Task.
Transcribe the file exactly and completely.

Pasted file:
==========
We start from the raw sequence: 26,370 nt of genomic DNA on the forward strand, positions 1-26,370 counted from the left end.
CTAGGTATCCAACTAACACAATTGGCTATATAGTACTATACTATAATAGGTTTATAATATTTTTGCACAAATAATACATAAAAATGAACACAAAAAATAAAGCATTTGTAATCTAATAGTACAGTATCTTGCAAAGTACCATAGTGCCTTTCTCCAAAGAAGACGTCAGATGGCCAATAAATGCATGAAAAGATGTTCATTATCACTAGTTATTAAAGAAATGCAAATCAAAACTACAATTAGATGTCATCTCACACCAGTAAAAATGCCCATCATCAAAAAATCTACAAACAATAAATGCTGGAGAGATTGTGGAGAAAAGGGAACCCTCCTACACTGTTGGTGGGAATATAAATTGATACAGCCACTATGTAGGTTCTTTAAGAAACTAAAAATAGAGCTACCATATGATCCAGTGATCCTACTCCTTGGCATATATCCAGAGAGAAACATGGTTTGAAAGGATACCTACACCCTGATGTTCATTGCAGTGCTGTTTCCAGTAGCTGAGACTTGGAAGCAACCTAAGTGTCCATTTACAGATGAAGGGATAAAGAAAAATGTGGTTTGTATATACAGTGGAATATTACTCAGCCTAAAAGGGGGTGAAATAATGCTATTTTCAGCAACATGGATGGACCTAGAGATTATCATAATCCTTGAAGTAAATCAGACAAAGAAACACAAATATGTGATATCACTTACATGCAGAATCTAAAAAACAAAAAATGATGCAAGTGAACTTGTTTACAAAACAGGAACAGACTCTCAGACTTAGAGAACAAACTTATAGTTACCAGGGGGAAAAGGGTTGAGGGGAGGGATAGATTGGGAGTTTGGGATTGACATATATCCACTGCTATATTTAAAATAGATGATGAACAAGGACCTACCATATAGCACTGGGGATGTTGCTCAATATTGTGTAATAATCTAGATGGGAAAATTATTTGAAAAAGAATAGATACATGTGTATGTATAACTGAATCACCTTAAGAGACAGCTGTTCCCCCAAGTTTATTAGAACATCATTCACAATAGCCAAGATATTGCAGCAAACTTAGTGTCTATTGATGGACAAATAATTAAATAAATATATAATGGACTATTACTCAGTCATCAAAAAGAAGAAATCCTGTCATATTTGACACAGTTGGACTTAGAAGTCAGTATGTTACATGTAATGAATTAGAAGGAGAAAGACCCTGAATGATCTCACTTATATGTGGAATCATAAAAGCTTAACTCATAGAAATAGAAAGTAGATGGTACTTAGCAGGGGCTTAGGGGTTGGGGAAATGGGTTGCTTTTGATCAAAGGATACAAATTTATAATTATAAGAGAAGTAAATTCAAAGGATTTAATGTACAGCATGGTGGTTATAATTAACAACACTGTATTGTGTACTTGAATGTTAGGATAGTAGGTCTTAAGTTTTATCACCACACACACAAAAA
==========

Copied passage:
We start from the raw sequence: 26,370 nt of genomic DNA on the forward strand, positions 1-26,370 counted from the left end.
CTAGGTATCCAACTAACACAATTGGCTATATAGTACTATACTATAATAGGTTTATAATATTTTTGCACAAATAATACATAAAAATGAACACAAAAAATAAAGCATTTGTAATCTAATAGTACAGTATCTTGCAAAGTACCATAGTGCCTTTCTCCAAAGAAGACGTCAGATGGCCAATAAATGCATGAAAAGATGTTCATTATCACTAGTTATTAAAGAAATGCAAATCAAAACTACAATTAGATGTCATCTCACACCAGTAAAAATGCCCATCATCAAAAAATCTACAAACAATAAATGCTGGAGAGATTGTGGAGAAAAGGGAACCCTCCTACACTGTTGGTGGGAATATAAATTGATACAGCCACTATGTAGGTTCTTTAAGAAACTAAAAATAGAGCTACCATATGATCCAGTGATCCTACTCCTTGGCATATATCCAGAGAGAAACATGGTTTGAAAGGATACCTACACCCTGATGTTCATTGCAGTGCTGTTTCCAGTAGCTGAGACTTGGAAGCAACCTAAGTGTCCATTTACAGATGAAGGGATAAAGAAAAATGTGGTTTGTATATACAGTGGAATATTACTCAGCCTAAAAGGGGGTGAAATAATGCTATTTTCAGCAACATGGATGGACCTAGAGATTATCATAATCCTTGAAGTAAATCAGACAAAGAAACACAAATATGTGATATCACTTACATGCAGAATCTAAAAAACAAAAAATGATGCAAGTGAACTTGTTTACAAAACAGGAACAGACTCTCAGACTTAGAGAACAAACTTATAGTTACCAGGGGGAAAAGGGTTGAGGGGAGGGATAGATTGGGAGTTTGGGATTGACATATATCCACTGCTATATTTAAAATAGATGATGAACAAGGACCTACCATATAGCACTGGGGATGTTGCTCAATATTGTGTAATAATCTAGATGGGAAAATTATTTGAAAAAGAATAGATACATGTGTATGTATAACTGAATCACCTTAAGAGACAGCTGTTCCCCCAAGTTTATTAGAACATCATTCACAATAGCCAAGATATTGCAGCAAACTTAGTGTCTATTGATGGACAAATAATTAAATAAATATATAATGGACTATTACTCAGTCATCAAAAAGAAGAAATCCTGTCATATTTGACACAGTTGGACTTAGAAGTCAGTATGTTACATGTAATGAATTAGAAGGAGAAAGACCCTGAATGATCTCACTTATATGTGGAATCATAAAAGCTTAACTCATAGAAATAGAAAGTAGATGGTACTTAGCAGGGGCTTAGGGGTTGGGGAAATGGGTTGCTTTTGATCAAAGGATACAAATTTATAATTATAAGAGAAGTAAATTCAAAGGATTTAATGTACAGCATGGTGGTTATAATTAACAACACTGTATTGTGTACTTGAATGTTAGGATAGTAGGTCTTAAGTTTTATCACCACACACACAAAAA